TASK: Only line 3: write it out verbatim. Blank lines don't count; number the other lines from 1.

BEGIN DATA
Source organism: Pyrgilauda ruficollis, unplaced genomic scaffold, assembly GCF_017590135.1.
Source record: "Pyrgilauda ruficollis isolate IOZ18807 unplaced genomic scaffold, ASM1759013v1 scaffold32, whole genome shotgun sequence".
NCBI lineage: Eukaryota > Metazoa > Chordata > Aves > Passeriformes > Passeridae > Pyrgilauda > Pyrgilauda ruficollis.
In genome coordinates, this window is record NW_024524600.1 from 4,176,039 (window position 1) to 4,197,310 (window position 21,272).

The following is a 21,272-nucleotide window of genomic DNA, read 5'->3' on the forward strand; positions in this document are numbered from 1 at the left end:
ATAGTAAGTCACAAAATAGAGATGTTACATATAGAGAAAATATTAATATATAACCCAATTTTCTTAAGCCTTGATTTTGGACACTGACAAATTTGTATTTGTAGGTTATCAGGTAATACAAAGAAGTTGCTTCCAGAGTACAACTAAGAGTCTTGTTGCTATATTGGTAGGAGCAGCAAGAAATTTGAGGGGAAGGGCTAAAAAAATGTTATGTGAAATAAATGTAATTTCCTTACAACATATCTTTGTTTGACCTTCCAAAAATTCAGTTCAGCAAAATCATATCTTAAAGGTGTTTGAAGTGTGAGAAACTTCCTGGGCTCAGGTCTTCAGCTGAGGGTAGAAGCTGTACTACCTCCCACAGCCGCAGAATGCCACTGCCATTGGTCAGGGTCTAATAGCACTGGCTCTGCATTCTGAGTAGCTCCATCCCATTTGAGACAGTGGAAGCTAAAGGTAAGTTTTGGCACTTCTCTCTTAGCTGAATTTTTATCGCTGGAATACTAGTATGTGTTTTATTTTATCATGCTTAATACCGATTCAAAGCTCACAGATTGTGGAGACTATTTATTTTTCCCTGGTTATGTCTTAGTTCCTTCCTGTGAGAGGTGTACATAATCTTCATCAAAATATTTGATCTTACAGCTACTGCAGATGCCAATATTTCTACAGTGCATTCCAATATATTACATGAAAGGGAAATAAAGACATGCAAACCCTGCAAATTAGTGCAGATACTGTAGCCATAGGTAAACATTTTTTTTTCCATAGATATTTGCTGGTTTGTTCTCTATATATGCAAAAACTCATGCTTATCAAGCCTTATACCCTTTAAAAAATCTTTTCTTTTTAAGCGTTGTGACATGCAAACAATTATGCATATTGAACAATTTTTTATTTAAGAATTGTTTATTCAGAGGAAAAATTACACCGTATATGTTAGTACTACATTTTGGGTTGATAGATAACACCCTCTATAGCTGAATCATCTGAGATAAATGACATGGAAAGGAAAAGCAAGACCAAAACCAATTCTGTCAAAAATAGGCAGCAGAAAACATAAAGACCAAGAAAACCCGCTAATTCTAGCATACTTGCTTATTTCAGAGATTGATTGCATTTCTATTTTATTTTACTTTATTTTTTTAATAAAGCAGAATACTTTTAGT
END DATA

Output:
NCBI lineage: Eukaryota > Metazoa > Chordata > Aves > Passeriformes > Passeridae > Pyrgilauda > Pyrgilauda ruficollis.